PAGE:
Hair and other human fibers are accumulating in Washington D.C. Metro tunnels in such large quantities that the gunk poses a threat of electrical sparks and fire, a transit consultant tells News4.
So much hair and skin cells built up on insulators that support the electrified third rails that the mess looks like a thick layer of felt, said a safety specialist from Amalgamated Transit Union, the largest labor union representing transit employees in North America.
"I was flabbergasted -- flabbergasted -- at the amount of hair that's in the Metro," Brian Sherlock said.
It's not just hair and fibers -- dust and debris also are gathering, according to Sherlock.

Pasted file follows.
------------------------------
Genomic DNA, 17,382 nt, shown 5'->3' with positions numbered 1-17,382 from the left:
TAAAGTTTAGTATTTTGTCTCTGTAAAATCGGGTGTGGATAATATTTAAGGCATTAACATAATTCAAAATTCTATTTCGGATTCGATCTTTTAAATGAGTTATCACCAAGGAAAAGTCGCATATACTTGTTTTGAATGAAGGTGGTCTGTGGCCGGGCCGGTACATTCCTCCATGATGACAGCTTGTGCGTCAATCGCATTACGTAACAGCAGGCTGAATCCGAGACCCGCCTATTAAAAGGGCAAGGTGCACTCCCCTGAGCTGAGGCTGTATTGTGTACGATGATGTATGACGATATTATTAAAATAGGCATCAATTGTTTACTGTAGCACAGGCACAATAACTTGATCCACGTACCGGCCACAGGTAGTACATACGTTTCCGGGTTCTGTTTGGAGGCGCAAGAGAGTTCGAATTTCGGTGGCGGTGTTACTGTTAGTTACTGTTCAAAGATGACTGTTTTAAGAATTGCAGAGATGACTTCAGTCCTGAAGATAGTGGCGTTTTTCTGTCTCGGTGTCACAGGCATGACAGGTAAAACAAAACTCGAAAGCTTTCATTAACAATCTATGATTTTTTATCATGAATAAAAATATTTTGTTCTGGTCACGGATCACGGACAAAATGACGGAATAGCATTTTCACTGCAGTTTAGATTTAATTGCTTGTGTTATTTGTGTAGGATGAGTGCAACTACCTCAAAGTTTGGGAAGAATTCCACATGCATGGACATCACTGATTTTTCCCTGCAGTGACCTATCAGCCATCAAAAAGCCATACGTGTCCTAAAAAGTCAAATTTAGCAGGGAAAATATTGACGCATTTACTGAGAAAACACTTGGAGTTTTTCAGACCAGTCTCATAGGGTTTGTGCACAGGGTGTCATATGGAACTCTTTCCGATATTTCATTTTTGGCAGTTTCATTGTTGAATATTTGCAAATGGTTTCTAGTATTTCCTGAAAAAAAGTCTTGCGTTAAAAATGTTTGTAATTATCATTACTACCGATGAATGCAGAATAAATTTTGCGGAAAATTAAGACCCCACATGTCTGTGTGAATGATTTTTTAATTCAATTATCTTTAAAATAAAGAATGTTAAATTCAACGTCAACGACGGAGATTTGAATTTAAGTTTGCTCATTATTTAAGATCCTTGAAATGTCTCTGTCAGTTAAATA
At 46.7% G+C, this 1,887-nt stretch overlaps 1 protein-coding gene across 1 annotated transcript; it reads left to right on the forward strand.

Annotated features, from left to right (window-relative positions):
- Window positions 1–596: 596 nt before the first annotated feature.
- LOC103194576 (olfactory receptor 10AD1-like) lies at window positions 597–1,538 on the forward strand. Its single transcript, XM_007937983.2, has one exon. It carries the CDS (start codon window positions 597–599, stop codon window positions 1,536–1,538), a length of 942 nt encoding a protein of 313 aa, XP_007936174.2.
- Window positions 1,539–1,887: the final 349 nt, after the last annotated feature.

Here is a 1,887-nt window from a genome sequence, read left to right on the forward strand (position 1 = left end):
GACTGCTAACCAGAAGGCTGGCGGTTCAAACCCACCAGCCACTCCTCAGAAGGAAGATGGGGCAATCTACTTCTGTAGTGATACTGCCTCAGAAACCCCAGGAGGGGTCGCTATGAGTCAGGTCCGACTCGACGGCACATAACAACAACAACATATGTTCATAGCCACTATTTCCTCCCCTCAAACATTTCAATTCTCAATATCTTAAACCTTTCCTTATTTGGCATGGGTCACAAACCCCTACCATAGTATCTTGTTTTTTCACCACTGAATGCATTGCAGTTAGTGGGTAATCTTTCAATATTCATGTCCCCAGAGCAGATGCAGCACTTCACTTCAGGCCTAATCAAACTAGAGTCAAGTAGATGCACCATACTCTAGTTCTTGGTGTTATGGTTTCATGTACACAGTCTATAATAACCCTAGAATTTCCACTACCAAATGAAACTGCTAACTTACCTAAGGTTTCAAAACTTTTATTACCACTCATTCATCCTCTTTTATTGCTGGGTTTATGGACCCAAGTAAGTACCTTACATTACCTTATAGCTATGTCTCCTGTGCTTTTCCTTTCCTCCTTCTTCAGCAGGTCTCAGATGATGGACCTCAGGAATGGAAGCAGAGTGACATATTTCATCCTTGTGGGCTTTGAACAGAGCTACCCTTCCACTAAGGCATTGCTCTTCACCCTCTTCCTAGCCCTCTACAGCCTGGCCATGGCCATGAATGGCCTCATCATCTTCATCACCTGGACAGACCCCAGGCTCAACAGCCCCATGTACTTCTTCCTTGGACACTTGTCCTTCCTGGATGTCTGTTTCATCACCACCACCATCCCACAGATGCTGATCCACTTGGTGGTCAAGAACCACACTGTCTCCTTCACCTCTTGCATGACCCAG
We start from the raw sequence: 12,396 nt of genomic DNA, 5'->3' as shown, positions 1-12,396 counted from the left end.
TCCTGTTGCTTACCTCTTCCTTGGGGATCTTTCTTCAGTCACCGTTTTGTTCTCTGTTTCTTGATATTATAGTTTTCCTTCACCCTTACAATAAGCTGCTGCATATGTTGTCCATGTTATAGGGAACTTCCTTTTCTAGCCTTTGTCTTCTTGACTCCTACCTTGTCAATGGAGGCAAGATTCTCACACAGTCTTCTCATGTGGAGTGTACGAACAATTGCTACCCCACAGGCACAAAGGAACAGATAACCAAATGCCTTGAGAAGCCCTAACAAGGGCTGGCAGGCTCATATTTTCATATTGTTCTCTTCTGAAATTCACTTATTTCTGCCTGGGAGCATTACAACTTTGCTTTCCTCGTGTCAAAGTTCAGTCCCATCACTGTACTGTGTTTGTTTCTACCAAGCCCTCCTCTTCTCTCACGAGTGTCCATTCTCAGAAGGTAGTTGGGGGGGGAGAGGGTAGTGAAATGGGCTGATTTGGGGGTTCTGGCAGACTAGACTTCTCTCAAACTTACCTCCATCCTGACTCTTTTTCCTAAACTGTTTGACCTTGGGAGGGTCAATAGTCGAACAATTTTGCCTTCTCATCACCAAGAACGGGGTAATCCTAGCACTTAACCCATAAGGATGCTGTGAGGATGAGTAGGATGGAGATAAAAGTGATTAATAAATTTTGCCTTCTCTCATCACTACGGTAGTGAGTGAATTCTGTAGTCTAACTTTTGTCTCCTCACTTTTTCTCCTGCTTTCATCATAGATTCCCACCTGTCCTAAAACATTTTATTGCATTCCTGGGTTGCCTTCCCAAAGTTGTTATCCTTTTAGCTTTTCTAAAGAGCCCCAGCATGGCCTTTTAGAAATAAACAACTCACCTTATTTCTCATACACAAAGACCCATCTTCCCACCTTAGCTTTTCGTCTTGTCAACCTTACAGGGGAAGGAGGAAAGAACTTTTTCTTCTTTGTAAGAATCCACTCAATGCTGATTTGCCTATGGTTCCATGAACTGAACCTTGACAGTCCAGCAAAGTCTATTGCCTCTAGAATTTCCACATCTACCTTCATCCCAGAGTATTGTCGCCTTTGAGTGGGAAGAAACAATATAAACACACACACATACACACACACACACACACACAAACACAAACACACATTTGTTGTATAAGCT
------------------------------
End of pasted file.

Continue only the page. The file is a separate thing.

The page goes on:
He said the issue can become especially dangerous when debris gathers near the high-voltage third rail.
"The amount of debris is just beyond vulgar to think of," Sherlock said.
Metro General Manager Paul Wiedefeld acknowledged the issue.
"Hair literally comes off of people and off of clothing and gets sucked up," he said.
This hair issue is not one that Metro has independently studied, but Metro has made efforts to increase the regularity of trackbed cleaning since 2016, Metro spokesman Dan Stessel said.